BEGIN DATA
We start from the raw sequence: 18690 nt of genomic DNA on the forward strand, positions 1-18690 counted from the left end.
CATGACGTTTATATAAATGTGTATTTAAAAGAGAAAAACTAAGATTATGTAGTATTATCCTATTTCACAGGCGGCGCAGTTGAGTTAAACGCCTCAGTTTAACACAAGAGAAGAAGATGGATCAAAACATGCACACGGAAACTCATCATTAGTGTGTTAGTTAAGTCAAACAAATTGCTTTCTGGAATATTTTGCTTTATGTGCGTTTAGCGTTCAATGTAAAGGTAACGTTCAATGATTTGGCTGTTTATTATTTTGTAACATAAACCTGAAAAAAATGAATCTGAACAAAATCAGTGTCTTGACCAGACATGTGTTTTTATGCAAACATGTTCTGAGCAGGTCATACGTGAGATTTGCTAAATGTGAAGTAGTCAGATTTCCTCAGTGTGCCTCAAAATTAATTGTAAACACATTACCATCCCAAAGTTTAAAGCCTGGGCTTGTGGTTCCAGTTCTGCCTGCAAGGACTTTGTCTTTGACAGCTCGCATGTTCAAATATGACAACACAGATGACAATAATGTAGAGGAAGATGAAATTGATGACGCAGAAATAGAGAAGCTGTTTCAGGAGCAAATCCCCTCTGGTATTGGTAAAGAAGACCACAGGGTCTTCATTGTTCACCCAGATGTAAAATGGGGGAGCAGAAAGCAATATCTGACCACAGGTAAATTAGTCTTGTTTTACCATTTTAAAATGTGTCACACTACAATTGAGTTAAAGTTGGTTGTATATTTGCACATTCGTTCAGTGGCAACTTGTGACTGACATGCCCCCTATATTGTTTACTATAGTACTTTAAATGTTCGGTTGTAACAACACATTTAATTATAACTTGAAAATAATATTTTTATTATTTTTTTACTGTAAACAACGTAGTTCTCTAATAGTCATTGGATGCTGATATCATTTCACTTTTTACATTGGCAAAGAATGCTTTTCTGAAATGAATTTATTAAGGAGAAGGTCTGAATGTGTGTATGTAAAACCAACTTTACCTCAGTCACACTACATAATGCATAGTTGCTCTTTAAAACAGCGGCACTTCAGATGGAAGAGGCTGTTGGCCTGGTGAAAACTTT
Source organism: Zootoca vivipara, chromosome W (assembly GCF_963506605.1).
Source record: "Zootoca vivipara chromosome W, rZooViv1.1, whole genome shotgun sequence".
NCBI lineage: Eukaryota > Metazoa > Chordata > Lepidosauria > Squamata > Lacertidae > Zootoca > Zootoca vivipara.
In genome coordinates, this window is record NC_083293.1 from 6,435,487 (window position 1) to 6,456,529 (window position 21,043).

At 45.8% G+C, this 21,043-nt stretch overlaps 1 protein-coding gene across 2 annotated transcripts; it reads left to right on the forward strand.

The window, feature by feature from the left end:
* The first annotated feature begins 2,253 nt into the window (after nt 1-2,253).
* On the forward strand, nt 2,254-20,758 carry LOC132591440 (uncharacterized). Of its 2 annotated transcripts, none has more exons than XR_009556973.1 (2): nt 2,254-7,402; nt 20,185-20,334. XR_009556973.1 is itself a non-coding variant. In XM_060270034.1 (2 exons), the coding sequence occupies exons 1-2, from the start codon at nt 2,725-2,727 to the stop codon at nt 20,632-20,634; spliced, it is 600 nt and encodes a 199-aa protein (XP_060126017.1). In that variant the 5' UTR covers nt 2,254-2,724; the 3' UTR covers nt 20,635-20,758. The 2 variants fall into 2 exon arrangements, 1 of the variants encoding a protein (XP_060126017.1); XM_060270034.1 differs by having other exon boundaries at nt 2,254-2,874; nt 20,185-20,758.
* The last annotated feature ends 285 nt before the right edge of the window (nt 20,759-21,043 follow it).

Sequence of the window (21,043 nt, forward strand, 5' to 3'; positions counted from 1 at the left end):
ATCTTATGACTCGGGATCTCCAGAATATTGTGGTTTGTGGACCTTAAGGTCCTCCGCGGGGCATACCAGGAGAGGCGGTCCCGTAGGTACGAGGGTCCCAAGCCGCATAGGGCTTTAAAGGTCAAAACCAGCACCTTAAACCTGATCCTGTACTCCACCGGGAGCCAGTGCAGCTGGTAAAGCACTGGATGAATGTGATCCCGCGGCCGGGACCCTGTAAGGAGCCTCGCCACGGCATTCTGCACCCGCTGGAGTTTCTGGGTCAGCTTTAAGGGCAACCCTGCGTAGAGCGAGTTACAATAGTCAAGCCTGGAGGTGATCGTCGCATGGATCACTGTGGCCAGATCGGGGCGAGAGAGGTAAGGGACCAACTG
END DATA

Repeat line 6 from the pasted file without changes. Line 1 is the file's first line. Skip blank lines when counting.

In genome coordinates, this window is record NC_083293.1 from 6,435,487 (window position 1) to 6,456,529 (window position 21,043).